And I’m still getting all kinds of advice on what other treatments, meds, vitamins, essential oils and other stuff to try to cure the cancer or give me more time. I’m not saying I’m not looking into more options, but I am also determined not to spend the rest of what time I do have left on this earth chasing cures and missing out on what I am capable of doing and enjoying now.
My oncologist appointment here is on Monday and I’ve got a list of questions to ask that have crossed my mind since the first oncologist in Durango diagnosed me in May. I’m still trying to get all these ducks in a row so that I can breath easier knowing my life is in my hands and if it gets too painful, I can choose to leave this world in peace.
As I just told a Facebook friend who encouraged me not to give up: I understand what you’re saying. I’m not giving up. I still have a hard time believing the diagnosis and especially the time frame. But I am also pragmatic enough to believe it wise to prepare since this is just not something you can do on the spur of the moment.
So even if you disagree with my choices, at least have the compassion and restraint to keep your judgments to yourself.
More Info & Resources:
Organizations I’m Working With:
Compassion & Choices – The nation’s oldest, largest and most active nonprofit working to improve care and expand options for the end of life.
End of Life Choices: Oregon – Provides personal support and information regarding the Death With Dignity Act and other legal end of life options to Oregonians facing end of life decisions, to the medical community and to the public.
Articles I Found Interesting:
A famous case I remember hearing so much about in 2014 was Brittany Maynard, a 29 year old woman diagnosed with a terminal brain tumor that would kill her in six months:
Death With Dignity Advocate Brittany Maynard Dies in Oregon (NBC News – 11/2/14) – “Brittany chose to make a well thought out and informed choice to Die With Dignity in the face of such a terrible, painful, and incurable illness,” the obituary reads. “She moved to Oregon to pass away in a little yellow house she picked out in the beautiful city of Portland. Oregon is a place that strives to protect patient rights and autonomy; she wished that her home State of California had also been able to provide terminally ill patients with the same choice.
Note: California now does have such a law that took effect June 9, 2016.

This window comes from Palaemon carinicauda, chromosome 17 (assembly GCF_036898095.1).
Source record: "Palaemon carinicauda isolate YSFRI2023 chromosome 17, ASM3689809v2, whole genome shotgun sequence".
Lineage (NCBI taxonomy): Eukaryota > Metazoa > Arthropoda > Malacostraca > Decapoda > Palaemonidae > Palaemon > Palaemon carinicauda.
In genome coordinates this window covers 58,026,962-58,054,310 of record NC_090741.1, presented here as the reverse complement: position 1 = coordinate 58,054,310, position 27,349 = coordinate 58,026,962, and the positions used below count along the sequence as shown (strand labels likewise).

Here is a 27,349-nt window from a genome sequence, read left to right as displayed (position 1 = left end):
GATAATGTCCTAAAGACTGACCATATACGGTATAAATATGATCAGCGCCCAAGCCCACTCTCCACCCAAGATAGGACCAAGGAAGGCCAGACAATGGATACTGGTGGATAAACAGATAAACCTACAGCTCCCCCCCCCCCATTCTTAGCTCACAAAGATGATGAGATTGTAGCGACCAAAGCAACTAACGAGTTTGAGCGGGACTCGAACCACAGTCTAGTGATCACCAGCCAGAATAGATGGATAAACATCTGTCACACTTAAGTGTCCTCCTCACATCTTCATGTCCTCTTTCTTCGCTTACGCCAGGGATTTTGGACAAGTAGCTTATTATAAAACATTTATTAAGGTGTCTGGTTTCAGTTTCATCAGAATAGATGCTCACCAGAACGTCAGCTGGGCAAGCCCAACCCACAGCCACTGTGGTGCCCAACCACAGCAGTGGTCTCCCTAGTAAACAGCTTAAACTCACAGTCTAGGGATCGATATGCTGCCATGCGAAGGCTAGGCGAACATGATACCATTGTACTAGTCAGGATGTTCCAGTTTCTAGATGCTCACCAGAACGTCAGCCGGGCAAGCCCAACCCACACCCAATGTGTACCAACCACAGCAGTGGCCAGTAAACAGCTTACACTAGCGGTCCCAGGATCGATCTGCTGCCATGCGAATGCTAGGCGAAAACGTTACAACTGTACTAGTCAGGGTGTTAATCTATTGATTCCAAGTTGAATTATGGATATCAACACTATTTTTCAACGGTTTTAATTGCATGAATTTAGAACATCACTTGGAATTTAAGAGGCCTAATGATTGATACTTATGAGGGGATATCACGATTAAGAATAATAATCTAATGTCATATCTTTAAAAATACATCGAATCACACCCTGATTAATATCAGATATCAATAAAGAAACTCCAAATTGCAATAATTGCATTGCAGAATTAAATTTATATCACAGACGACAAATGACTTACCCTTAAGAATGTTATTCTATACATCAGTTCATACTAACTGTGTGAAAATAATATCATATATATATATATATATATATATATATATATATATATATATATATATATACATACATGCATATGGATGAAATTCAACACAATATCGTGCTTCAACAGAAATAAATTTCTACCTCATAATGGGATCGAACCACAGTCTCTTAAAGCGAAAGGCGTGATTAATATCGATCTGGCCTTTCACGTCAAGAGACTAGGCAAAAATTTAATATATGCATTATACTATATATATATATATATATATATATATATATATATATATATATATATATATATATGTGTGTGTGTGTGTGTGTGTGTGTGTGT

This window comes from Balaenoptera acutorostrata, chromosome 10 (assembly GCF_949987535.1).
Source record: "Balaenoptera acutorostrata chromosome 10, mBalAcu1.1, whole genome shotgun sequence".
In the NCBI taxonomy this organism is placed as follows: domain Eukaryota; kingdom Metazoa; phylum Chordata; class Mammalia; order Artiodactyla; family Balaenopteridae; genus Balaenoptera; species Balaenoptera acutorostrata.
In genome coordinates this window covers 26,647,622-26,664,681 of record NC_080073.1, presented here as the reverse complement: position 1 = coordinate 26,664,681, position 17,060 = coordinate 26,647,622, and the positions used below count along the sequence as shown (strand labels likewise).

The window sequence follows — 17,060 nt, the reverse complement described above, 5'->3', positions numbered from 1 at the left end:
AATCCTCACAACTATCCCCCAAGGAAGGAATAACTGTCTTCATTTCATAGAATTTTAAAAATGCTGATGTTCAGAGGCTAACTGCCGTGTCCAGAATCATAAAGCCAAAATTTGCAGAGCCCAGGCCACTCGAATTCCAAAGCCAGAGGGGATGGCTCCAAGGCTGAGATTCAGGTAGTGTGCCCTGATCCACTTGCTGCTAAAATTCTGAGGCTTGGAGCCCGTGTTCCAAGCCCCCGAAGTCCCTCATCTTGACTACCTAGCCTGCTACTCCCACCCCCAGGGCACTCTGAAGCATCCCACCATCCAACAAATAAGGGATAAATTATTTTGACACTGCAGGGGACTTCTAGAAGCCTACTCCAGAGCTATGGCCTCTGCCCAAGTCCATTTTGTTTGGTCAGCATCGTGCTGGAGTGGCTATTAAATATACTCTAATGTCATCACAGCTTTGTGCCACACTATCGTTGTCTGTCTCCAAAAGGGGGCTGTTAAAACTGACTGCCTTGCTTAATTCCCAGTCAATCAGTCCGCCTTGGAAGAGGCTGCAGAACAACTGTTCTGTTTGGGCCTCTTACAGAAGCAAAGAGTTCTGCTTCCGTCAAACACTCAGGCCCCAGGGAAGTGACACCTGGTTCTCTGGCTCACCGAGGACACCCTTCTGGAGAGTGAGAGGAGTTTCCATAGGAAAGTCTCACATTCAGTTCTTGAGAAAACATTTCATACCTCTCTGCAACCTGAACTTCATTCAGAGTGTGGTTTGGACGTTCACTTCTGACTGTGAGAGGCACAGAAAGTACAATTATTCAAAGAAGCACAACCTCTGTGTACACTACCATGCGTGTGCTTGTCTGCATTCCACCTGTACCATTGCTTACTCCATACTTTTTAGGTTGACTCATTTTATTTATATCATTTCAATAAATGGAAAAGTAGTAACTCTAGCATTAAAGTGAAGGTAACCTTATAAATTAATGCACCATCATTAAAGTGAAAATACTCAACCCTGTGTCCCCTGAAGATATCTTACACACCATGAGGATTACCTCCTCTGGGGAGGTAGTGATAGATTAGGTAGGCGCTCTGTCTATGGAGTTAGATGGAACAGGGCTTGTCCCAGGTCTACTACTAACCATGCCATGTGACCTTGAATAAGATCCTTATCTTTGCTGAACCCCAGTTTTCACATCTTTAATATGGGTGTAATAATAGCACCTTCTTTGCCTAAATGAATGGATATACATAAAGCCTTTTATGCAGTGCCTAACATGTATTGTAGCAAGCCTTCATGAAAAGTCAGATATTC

What is Medical Aid in Dying? (Compassion and Choices)
Medical aid in dying allows terminally ill adults to request and receive a prescription for medication that they may choose to take to bring about a peaceful death. To qualify, one must be mentally capable, able to self-administer the medication and have a prognosis of six months or less to live. Eight jurisdictions currently authorize medical aid in dying: California, Colorado, Montana, Oregon, Vermont, Washington state, Hawaii and Washington, D.C. Things to consider about this option: For some people, simply having the prescription brings comfort whether or not they use it. This option can be used at home.
Address Inequalities Before Legalizing Assisted Suicide (NY Times – 10/4/12)
In the Netherlands, an overwhelming majority believe euthanasia should be available to suffering patients who want it. By contrast, many Americans — particularly the poor, the disabled, the elderly and members of racial and ethnic minorities — worry that if assisted suicide becomes widely available they will be viewed as “throwaway people.” They fear coercion, stigmatization and discrimination, understandably believing that the societal indifference prevalent throughout their lives will also infect their end-of-life care.
People who are in great pain with terminal illnesses and whose quality of life isn’t much beyond that of caged factory farm animals, deserve to die as they see fit and with a measure of dignity. The reluctance by many Americans to get on board with a legitimate, licensed system with strong, consistent oversight to allow such a medical procedure to be instituted in this country appears to be the result of sincere but misplaced religious views, fear that those who can least afford it will be too easily “put out to pasture” by an uncaring society, or a combination of both. To continue this practice is cruel and unusual punishment as that standard conveys. People forced to deal with excruciating pain to satisfy another person’s moral qualms or some legalistic purview have a right to die with dignity.
Oregon Aid-in-Dying Law Turns 20: Patients Face Hurdles (Statesman Journal – 10/28/17) – Patients have difficulty finding doctors to prescribe the dose of drugs that will put them in a coma and stop their hearts. Willing physicians are few, and they’re especially scarce in rural areas. Even when people find a doctor, the cost of the preferred prescription has increased more than tenfold in recent years, putting the avenue out of reach for people without the means or connections to carry out their wishes.
U.S. Lawmakers Release Documents on Turing, Valeant Drug Price Decisions (CTNews.ca – 2/2/16) – Federal lawmakers have released excerpts from thousands of documents detailing how two drugmakers hiked prices to squeeze more money from some life-saving medicines, a practice that has sparked public outrage. At the centre of the investigation is Turing’s former CEO Martin Shkreli, who became the poster child of pharmaceutical-industry greed last fall for hiking the price of a life-saving drug by more than 5,000 per cent. That drug, Daraprim, is the only approved medication for a parasitic infection which mainly strikes patients with weakened immune systems, including those with cancer and AIDS. The patent on the drug expired decades ago. Shkreli said in an email to one contact: “We raised the price from $1,700 per bottle to $75,000. Should be a very handsome investment for all of us.”